Thursday, 06 November, 2014
UT's Department of History is pleased to announce the 2014 Charles O. Jackson Memorial Lecture to be delivered by Dr. Molly Worthen of the University of North Carolina at Chapel Hill. The lecture is on Thursday, November 6, at 4pm in the Great Room of the International House.
Dr. Worthen's lecture, "Inside the Mind of the Christian Right: A Deep History of the Culture Wars," will explore the longstanding divisions within evangelical Protestantism that led to the late twentieth century's culture wars. Pundits and scholars often describe the Christian Right as a recent and entirely political phenomenon, a narrative of prejudice and polarization that has little to do with theology or the history of ideas. However, the culture wars have a backstory. The Christian Right is the product of a long civil war within evangelical ranks, a battle over intellectual authority with roots that stretch centuries into the past.
Dr. Worthen is Assistant Professor of History at the University of North Carolina at Chapel Hill, where she researches and teaches on ideas, religion, and politics in twentieth century American history. She is the author of Apostles of Reason: The Crisis of Authority in American Evangelicalism (Oxford University Press, 2013) and The Man on Whom Nothing Was Lost: The Grand Strategy of Charles Hill (Houghton Mifflin, 2006). She has also published in scholarly venues such as Church History, as well as more popular outlets such as the New York Times, Slate, The Daily Beast, and elsewhere.
Each fall, the Charles O. Jackson Memorial Lecture Series brings leading scholars in American cultural history to the UT campus. The event honors the career of the late Charles O. Jackson, a brilliant scholar of American culture and society whose wide-ranging works explored American ideas about death and sexual deviance, food and drug legislation, and the social and military history of Oak Ridge, Tennessee. Professor Jackson was an esteemed member of the Department of History from 1969 to 1997. He was appointed assistant dean of the College of Liberal Arts in 1972 and associate dean in 1979.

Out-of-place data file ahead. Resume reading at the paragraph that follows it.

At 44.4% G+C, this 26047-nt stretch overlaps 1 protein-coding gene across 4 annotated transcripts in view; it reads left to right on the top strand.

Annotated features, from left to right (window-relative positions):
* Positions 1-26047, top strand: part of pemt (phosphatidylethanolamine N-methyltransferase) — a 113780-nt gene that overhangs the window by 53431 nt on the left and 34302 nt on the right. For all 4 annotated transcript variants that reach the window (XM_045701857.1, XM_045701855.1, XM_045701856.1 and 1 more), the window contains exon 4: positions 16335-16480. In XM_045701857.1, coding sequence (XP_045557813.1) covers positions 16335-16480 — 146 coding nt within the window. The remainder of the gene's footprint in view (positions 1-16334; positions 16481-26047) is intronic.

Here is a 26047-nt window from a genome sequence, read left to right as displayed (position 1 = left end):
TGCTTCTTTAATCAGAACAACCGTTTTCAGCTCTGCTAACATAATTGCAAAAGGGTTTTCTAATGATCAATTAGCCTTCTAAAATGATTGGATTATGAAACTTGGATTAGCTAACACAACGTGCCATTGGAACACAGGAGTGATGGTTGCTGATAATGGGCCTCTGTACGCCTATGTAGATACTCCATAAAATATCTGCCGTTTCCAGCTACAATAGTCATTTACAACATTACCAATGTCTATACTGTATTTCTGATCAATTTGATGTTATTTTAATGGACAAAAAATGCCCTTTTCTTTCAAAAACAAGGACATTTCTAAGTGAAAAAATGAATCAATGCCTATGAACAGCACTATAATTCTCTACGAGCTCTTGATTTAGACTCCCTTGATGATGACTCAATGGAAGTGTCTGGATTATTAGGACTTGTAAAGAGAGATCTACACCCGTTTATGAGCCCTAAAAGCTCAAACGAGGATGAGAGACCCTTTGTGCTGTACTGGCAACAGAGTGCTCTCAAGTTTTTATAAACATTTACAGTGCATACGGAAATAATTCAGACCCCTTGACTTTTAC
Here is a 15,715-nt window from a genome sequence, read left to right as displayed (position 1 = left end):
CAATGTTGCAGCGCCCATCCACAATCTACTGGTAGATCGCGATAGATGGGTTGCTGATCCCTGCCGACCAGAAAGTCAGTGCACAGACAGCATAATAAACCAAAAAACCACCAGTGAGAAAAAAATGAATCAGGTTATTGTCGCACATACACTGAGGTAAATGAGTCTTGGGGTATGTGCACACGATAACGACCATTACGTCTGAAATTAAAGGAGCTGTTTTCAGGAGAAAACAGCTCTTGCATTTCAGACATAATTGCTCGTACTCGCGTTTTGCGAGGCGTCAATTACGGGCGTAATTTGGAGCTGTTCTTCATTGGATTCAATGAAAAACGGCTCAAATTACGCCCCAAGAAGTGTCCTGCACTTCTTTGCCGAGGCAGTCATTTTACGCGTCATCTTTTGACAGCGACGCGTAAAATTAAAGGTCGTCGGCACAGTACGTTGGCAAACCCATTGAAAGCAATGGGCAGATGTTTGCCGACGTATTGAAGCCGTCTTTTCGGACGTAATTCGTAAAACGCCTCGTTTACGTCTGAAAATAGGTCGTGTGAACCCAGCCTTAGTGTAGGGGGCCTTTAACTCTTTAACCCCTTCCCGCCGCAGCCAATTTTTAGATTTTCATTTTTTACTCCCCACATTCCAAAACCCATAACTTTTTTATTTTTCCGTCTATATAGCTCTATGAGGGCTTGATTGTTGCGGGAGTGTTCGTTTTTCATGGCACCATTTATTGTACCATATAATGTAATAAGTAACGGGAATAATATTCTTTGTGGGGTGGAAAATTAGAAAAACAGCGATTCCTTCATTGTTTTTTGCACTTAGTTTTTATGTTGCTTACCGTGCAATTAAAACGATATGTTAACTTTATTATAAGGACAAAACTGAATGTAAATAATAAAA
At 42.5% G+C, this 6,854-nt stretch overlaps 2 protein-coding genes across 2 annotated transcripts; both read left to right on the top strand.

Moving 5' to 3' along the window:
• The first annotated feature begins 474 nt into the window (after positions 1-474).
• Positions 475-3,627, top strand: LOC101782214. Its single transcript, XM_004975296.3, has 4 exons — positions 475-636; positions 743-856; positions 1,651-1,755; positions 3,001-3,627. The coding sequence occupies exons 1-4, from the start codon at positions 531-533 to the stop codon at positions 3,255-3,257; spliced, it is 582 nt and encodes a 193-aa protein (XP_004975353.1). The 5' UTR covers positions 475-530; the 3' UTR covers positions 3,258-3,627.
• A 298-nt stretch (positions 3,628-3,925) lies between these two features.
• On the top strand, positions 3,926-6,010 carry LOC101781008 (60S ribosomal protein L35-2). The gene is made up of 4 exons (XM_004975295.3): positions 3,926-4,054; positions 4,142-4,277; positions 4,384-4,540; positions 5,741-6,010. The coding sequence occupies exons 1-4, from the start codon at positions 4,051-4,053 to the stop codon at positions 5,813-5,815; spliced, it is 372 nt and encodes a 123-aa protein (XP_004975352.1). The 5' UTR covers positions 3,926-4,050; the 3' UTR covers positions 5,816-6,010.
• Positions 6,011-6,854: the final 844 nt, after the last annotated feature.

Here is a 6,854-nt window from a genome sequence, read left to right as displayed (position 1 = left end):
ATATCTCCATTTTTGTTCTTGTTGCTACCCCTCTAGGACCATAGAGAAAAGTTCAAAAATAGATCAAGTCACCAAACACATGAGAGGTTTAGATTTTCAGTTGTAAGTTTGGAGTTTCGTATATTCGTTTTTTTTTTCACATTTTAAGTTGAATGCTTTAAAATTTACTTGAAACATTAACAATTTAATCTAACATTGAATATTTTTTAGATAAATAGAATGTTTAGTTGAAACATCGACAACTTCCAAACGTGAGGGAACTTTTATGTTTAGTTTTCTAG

Professor Jackson's service in the Office of the Dean greatly contributed to the college's development. He helped create the college's advising services office and led the transition from the quarter to the semester system. He contributed to the development of interdisciplinary programs and the College Scholars Program and worked to implement affirmative action programs.
Those who knew Charles Jackson, the man, saw him as devoted to his family and fiercely loyal to his friends. All recall his acerbic wit and fondness for telling endless bad jokes. To perpetuate Professor Jackson's love of learning and teaching, his wife Emma and his two daughters, Tracy Jackson Smith and Holly Jackson-Sullivan, established the Charles Jackson Memorial Fellowship Endowment. Also, gifts from his family, friends, and colleagues have established the Charles Jackson Memorial Lecture Fund.